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New Lakeland Lecture Covers the Field of Astrophotography

New Lakeland Lecture Covers the Field of Astrophotography


New Lakeland Lecture Covers the Field of Astrophotography

On May 23, 7pm, astrophotographer Dr. Paul E. Cizdziel will be our next guest speaker for LUJ's ongoing Lakeland Lecture series. His talk is titled "Modern Amateur Astrophotography: Equipment and Imaging Considerations." If you're into outer space and would love to figure out a way to see it more clearly without actually leaving the Earth, you might want to check out this lecture.

After a dynamic and successful career in the biotechnology industry, Dr. Cizdziel (pronounced 'cheese-jel') retired in 2023. A Yokohama resident, Dr. Cizdziel has his own YouTube channel (JPAstroGuy), to give viewers the experience of deep sky astrophotography.  

Dr. Cizdziel was kind enough to answer a few of our questions before May 23. Read on to learn more about this exciting and ever-changing field. 

In your years of astrophotography, is there a part of the solar system, perhaps a planet, that you find the most fascinating to look into?

Under the light polluted skies of Kanto, the visual astronomy experience is limited to the moon, planets, (i.e. solar system objects) and stars. Nearly all deep-sky-objects like galaxies and nebulae cannot be seen visually. They require dark skies and big telescopes. Perhaps my favorite targets to look at are globular star-clusters. These extra-galactic (satellite) star clusters can be seen in Yokohama (where I live), but just barely. Under darker skies, they are amazingly beautiful.

As for astrophotography, I mostly love to image colorful nebulae and comets. The former (nebulae) are beautiful, plentiful, colorful and represent both the birth and death of stars. The latter (comets) are incredible in their speed and make great timelapse videos; especially when they "pass-nearby" other interesting celestial objects in the starry background.

Recently the James Webb Space Telescope has been in the news, showcasing parts of space never seen before. What would you say are the most important discoveries made by this telescope, launched in 2021?

The James Webb telescope has offered astronomers unprecedented resolution, magnification and the ability to view things in infrared. It is providing new insights into local star formation and blackholes and other galactic objects, by seeing through great amounts of dust and debris that block visible light. And in cosmology, it is certainly providing new data that requires rethinking of our models regarding the origin and age of the universe. 

But perhaps most of all, it is simply amazing to me, that a ten-billion-dollar project with incredible and enormous complexity was designed for space, assembled and deployed in nearly flawless fashion to an orbit beyond the moon! That in itself (its functional existence) is a milestone achievement for mankind in the 21st century!

Astrophotography sounds like an exciting but challenging field of interest. What starting-out advice would you give someone who simply loves to look out into space but wants to delve deeper?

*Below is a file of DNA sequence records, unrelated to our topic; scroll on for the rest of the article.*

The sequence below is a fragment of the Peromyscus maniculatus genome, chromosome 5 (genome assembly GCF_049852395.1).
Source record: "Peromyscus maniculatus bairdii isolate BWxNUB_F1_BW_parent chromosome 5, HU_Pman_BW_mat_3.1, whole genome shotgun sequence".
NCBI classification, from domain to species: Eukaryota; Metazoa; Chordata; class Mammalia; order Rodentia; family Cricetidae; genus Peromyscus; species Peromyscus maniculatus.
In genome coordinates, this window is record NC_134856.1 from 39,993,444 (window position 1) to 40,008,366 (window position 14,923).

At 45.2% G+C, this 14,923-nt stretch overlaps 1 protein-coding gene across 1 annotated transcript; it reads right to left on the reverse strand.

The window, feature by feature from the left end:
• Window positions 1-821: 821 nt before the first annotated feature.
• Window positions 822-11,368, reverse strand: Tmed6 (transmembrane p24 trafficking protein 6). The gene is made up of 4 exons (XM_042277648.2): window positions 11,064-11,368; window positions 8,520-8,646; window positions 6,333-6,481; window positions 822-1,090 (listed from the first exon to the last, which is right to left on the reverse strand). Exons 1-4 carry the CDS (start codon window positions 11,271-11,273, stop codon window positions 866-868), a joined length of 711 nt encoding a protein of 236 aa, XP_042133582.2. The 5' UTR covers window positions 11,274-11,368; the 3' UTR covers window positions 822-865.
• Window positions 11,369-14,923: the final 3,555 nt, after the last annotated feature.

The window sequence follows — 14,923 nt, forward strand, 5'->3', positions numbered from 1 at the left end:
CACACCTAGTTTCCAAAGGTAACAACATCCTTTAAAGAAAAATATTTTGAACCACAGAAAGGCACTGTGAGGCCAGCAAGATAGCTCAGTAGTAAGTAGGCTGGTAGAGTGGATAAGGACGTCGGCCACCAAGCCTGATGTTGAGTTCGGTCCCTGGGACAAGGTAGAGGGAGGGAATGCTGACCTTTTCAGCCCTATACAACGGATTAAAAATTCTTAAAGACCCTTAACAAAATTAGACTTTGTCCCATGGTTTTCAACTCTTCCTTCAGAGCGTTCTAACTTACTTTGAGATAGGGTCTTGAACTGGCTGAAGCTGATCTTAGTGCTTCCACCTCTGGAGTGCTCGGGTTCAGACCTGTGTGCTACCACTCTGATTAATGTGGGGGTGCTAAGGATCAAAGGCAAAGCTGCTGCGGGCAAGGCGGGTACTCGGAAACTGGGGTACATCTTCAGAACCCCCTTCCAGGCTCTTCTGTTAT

My interest in the sky originated from visits to dark sky territories, like Chiba or Izu. The difference is amazing! Whether you are a beginner or advanced, everyone needs a set of binoculars and to gaze at some dark skies. Modest binoculars like 6x to 10x power and 40mm to 50mm aperture are enough (e.g. 8x40). You will be amazed how much more you can see, even in Tokyo. But to understand what`s up there and how to find it, it is necessary to get a smartphone augmented reality app like SkySafari (or others). With that, you can find and identify anything you can see in the sky!

As for actual astrophotography, much can be achieved with mirrorless or DSLR cameras, and any camera lens. Imaging the Milky Way or star constellations to learn the craft and get familiar with the issues of astrophotography is a logical start (if you already have a camera). I did not own a camera originally (other than my smartphone), so I immediately bought a small telescope and used it together with an eyepiece adapter. Start small and simple; definitely less than 500mm focal length is advisable for either visual or imaging. And stick with decent, known name-brand suppliers. Be sure to get a decent Alt-Az mount (Altitude Azimuth) to hold and point the scope; otherwise, you will be frustrated.

Visual astronomy is a wonderful pass-time, but quite limited due to the light pollution around here. I believe, if you have tried some (or all) of the above, and your appetite is still strong, you may then be ready for the next level. Now-a-days, the next level is probably an integrated SmartTelescope. One can be had for as little as $500 (US) and can provide surprisingly detailed pictures of deep sky objects like galaxies and nebulae (even from Tokyo). The SeeStar S50 (ZWO) or Dwarf 2 (Dwarf Labs) are low- cost amazing astrophotography instruments that require little to no knowledge. Even many experienced astrophotographers love them. But know in advance, and be prepared, the hobby will be expensive if you want to move beyond that to the next level.

You can easily drop $2000 to $4000 on your first astrophotography rig with all the required accessories. It is best to consult with experienced hobbyists before investing in advanced equipment like astro-dedicated cameras, tracking mounts, and apochromat-lense scopes. I guarantee you, the advice will save you lots of money (I know first-hand how much you can waste). Expert advice will minimize your purchase of incompatible or unnecessary items. 

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